Furthermore, events which occur prior to the commission of a crime are often relevant to an understanding of the nature of the crime itself. "How far back of the commission of the crime one may go is a matter of degree, and within the general control of the judge over the relevancy of evidence." United States v. Dennis, 183 F.2d 201, 231 (2d Cir. 1950), aff'd, 341 U.S. 494, 71 S.Ct. 857, 95 L.Ed. 1137 (1951). Here we do not think that the district judge erred by admitting evidence of the continuing series of transactions relating to the purchase of the Hartman farm. The earlier negotiations merged with acts done in furtherance of the conspiracy and were relevant to an understanding of them. They were admissible against all the conspirators once a prima facie conspiracy was proved. Kearns, who may have entered the conspiracy at a later date, took the conspiracy as he found it. When he joined and actively participated in it he adopted the previous acts and declarations of his fellow conspirators. United States v. Bucur, 194 F.2d 297, 302 (7th Cir. 1952). These acts became admissible against him, at least as they tended to show the nature and objectives of the conspiracy he joined. United States v. Witt, 215 F.2d 580, 583 (2d Cir. 1954); United States v. General Motors Corp., 121 F.2d 376, 408 (7th Cir.) cert. denied. 314 U.S. 618, 62 S.Ct. 105, 86 L.Ed. 497 (1941).
Next the defendants contend that the district court erred in admitting evidence of events which allegedly occurred after the conspiracy ended. They correctly state the general rules that a conspiracy terminates when its central objective is achieved and that no subsidiary conspiracy to conceal the crime may be implied. Since the central objective of the conspiracy charged in this case was the fraudulent transfer of control in Concord, so the argument goes, the conspiracy ended when the transfer took place on November 2, 1960. The defendants therefore conclude that all evidence of acts and declarations occurring after that date should have been limited to the particular actors and declarants, relying upon Grunewald v. United States, 353 U.S. 391, 77 S.Ct. 963, 1 L.Ed.2d 931 (1957), Lutwak v. United States, 344 U.S. 604, 73 S.Ct. 481, 97 L.Ed. 593 (1953), and Krulewitch v. United States, 336 U.S. 440, 69 S.Ct. 716, 93 L.Ed. 790 (1949).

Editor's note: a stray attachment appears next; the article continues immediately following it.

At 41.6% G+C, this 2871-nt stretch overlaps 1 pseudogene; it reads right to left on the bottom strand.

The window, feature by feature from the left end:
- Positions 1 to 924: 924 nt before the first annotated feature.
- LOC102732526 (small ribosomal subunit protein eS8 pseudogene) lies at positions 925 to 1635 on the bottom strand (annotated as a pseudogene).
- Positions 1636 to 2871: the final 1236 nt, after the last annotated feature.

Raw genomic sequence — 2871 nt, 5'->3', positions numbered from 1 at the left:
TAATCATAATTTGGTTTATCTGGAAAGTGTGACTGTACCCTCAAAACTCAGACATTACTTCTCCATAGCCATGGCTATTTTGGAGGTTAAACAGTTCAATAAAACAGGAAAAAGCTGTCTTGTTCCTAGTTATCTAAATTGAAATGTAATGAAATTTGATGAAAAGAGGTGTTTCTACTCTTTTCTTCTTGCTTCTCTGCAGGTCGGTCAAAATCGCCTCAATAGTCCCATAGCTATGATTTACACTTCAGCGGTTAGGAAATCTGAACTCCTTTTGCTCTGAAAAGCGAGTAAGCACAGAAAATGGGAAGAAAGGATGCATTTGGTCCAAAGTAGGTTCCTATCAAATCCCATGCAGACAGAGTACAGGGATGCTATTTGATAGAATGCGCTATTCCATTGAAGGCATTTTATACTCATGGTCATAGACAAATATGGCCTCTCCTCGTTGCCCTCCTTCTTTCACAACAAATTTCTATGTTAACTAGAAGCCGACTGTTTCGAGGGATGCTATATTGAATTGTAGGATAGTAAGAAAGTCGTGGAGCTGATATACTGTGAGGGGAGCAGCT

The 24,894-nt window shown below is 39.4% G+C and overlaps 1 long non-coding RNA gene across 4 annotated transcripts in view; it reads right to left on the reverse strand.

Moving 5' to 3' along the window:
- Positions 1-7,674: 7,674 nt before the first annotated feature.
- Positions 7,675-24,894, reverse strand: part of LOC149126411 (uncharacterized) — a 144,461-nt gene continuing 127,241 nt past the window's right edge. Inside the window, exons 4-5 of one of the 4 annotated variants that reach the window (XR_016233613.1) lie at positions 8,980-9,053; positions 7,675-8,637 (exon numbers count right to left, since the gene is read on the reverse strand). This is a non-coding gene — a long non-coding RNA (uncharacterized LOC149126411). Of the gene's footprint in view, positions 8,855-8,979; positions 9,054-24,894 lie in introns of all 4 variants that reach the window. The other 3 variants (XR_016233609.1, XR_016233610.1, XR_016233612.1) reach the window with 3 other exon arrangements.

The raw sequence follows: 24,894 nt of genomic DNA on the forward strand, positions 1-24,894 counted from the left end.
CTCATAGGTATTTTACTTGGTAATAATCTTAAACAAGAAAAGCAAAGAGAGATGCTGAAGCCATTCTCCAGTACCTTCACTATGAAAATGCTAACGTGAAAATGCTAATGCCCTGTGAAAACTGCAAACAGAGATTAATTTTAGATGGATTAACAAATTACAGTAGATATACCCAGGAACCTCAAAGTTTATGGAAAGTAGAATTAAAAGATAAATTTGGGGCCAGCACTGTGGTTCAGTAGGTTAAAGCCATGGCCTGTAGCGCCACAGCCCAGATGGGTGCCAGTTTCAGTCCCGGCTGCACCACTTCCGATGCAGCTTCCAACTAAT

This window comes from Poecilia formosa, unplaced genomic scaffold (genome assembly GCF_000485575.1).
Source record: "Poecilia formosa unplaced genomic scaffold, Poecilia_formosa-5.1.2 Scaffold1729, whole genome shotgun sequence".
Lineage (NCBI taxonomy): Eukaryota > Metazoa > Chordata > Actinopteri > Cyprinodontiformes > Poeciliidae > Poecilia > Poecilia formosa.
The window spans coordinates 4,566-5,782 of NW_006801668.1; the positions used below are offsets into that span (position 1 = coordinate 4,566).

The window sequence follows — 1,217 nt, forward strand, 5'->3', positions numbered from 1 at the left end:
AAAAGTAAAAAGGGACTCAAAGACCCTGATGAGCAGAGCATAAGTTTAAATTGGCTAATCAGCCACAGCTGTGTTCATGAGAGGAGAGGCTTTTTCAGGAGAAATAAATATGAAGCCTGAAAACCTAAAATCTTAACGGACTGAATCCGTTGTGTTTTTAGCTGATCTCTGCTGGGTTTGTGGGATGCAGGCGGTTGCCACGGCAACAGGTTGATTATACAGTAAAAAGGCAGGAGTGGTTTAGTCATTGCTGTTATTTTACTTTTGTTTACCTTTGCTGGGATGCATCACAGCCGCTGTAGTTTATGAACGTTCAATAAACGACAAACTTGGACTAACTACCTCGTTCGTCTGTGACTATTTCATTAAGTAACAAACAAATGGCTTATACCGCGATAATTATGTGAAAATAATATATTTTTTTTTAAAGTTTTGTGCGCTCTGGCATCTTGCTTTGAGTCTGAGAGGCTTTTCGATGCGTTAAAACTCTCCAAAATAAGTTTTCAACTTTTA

The conspiratorial period lies at the heart of the problem. If the conspiracy ended as asserted by the defendants, there would be no question, in light of the decisions just referred to, that the trial court committed prejudicial error. A great deal of evidence concerning the post-November 1960 activities of various defendants was eventually admitted as to all of them. The formation of Rayka Corporation and its payment of interest on the loans, the efforts of Frank and James Graves and Heiderscheidt to rearrange the trust files relating to Schoolside, and the attempts to persuade Fitzgerald not to cooperate with the FBI provide notable examples.
The Government's position, however, is that the conspiracy continued until the indictment was returned in January 1964.27 The Government contends that this is not the ordinary case wherein concealing the accomplishment of the central objective of the conspiracy is merely incidental to the original unlawful agreement. Here, the Government argues, the conspiracy necessarily encompassed the clandestine repayment of the loans from Concord, thus distinguishing this case from the Grunewald, Lutwak, and Krulewitch decisions.